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From Left Field: A lose-lose situation for fall sports
Adam Krebs, Reporter - photo by Adam Krebs

Over the past several weeks, the upcoming fall sports scene has been all over the map with a “will they or won’t they” play discussion. Regardless of what the WIAA decided (or punted on), it is a no-win situation.

As the COVID-19 pandemic continues to grip America due to a wide failure of leadership, less meaningful line items, like youth sports, have had a big ol’ question mark around them. 

Despite scientists far and wide fearing of a brutal second wave (in addition to the normal flu season) for this fall, a lot of leagues have decided to continue with their schedules as planned. Schools in the south opened, only to close within days due to large outbreaks. Colleges, like Notre Dame and North Carolina, among others, shuttered schools or paused practices. Not only did the WIAC shutter fall sports for Wisconsin’s NCAA Division III colleges, the NCAA itself cut off everything but football. The Big Ten and PAC-12 postponed their football seasons, instead opting to find time to hold a season as early as January. 

Illinois and Minnesota opted to alter their schedules, with Illinois bumping all of fall sports into a truncated late-winter, early-spring window. 

But the WIAA left its member schools to decide for themselves.

On the surface this looks like a smart decision, as local control would have more direct information to make up their own plans. 

Without canceling fall tournaments entirely, the WIAA has already acknowledged that state championships or playoffs are not likely to happen. What’s worse, by leaving the decision-making process to local control, you get mass hysteria — or at least mass confusion. Entire conferences have shifted their sports, as have other schools. Some conferences, like the Six Rivers, split the difference, while some schools, like Darlington, have opted to continue as if the largest pandemic in a century isn’t happening.

This is a scheduling nightmare, and it runs the risk of getting shot out of the sky the moment an outbreak inevitably occurs. 

“But the WIAA is allowing teams to still switch to the spring if that happens, Adam,” people may say. Sure, that’s true, but it would be nice if just one governing body seemed to actually lead.

This pandemic stinks to high heaven for everyone. Kids are not excluded. Sports in high school were the thing I looked most forward to, so I can sympathize with today’s prep athletes pretty easily. But school is also about learning some life lessons, and learning to live in a crazy world. Sometimes you can’t play all of the games in a season because it snows into May or it rains every day for a month. Sometimes the weather is beautiful but a global pandemic is occurring. It stinks, but sometimes something has to give. In the grand scheme of life, sports are pretty unimportant.

The WIAA listened to a presentation on mental health of students during the pandemic — and studies far and wide show it has affected humans of all ages mentally, adding to depression and suicidal thoughts. This is scary, this is real; these things are creeping higher and higher into the forefront of our social conscious than ever before.

Is it worth risking physical health of not just students and coaches, but their families or classmates? The U.S. and Canada are the only major countries in the world with organized high school sports. In Europe, youth play club levels. There is no college sports season to wallow over, so they didn’t have to plan for this. But the WIAA did, and they punted. The fall season should 100% have been moved to the late winter/early spring all the way back in July. There’s still a chance we lose on the winter season, or heck, even the entire school year.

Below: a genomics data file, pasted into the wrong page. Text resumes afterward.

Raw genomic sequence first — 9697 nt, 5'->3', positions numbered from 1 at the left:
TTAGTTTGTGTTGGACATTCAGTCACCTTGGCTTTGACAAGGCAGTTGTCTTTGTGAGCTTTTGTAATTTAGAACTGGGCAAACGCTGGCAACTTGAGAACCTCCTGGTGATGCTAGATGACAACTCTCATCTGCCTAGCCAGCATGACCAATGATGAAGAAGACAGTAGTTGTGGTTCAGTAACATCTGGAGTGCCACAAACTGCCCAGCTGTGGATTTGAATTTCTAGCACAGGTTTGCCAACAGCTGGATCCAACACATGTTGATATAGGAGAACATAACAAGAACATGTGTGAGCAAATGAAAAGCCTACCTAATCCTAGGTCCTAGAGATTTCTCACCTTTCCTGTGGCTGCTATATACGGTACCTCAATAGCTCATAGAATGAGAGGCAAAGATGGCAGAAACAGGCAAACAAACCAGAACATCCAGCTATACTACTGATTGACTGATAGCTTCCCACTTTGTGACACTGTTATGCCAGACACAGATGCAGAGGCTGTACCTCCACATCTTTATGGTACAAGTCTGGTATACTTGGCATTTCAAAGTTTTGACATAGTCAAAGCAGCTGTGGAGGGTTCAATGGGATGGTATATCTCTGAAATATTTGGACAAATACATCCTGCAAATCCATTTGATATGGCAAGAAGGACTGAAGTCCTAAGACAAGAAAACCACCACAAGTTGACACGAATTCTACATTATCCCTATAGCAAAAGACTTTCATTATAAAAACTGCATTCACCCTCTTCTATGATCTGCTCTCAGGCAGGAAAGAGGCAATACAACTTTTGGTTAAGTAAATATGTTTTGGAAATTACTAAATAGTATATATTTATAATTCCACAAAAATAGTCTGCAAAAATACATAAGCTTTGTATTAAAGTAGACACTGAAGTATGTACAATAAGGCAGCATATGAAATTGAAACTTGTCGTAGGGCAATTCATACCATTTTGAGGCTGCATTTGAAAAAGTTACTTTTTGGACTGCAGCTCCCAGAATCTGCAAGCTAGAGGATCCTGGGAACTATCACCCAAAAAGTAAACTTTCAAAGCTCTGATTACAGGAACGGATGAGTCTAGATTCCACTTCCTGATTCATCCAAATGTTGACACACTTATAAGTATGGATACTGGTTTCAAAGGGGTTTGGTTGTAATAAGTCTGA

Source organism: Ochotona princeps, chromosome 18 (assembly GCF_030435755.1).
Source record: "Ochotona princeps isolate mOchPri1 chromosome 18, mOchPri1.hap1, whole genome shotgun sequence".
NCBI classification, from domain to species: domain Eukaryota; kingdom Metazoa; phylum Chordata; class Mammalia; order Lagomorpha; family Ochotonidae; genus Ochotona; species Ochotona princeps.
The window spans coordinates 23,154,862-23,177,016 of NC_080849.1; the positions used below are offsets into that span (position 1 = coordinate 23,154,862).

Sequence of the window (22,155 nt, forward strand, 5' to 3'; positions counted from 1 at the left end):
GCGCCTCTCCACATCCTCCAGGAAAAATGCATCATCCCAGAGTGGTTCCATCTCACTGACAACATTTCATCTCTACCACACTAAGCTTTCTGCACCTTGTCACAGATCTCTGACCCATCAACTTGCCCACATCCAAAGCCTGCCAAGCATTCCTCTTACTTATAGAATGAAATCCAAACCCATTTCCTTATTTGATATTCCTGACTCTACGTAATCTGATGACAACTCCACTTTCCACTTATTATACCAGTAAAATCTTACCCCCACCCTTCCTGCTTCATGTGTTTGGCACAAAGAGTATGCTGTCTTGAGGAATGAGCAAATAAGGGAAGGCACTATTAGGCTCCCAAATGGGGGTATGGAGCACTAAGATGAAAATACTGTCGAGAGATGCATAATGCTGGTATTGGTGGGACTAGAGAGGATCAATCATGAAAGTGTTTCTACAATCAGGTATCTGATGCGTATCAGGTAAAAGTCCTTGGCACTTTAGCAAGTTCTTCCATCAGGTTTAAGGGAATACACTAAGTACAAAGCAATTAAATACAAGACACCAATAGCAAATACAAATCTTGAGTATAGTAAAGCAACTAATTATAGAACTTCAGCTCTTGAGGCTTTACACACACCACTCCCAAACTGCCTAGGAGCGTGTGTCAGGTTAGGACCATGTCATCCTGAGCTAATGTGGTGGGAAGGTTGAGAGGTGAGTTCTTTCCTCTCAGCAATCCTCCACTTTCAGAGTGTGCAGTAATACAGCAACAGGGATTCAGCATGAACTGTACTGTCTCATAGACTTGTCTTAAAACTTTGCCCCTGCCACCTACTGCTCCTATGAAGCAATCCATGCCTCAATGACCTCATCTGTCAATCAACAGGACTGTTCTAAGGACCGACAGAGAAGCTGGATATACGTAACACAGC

I don’t want that. Prep sports is my livelihood, and honestly, it’s the fun part of my job. But adults have to make adult decisions and lead. And sometimes that means we all have to step back for two or even six months and just watch a bunch of Netflix from our homes.

But we can’t, because apparently everywhere can’t pause all at once. At least, not in America. That’s why we are No. 1 — the country with the most cases, and deaths, of COVID-19 in the world. More than all of Europe combined. In fact, there are 400% more cases than all of the continents of Europe and Oceania according to the World Health Organization - and more than twice as many active cases. The 180,000 death count in the United States in the past six months is more than in all wars since World War II combined. 

All of Asia, with more than half of the world’s population, has less than half of the active cases of the United States, with nearly 60% of those cases coming from India, the second most-populated country in the world.

Europe, Australia, New Zealand, South Korea, etc. — all have basically gone back to “normal daily life” with limited exposure. They don’t even have to wear masks anymore.

Oh wait, I forgot, Australia is in the middle of a resurgence of COVID-19. New Zealand, too. Their combined average of 200 new cases per day over the last few weeks have the two main Oceania countries with 30 million people total closing down cities and regions left and right for fear of mass spreading. It’s the same strategy from six months ago, and it appears to be working again. For reference, Wisconsin has averaged more than four-times the daily new cases of those two countries over the past month with less than 1/5 the amount of people. That’s a rate of 20x more per day as compared to total population.

But yes, let’s send our kids back to school and play sports. It sounds like the smart thing to do right now. Or at least the convenience of lying to ourselves.

— Adam Krebs is a mask-wearing reporter for the Times. He can be reached at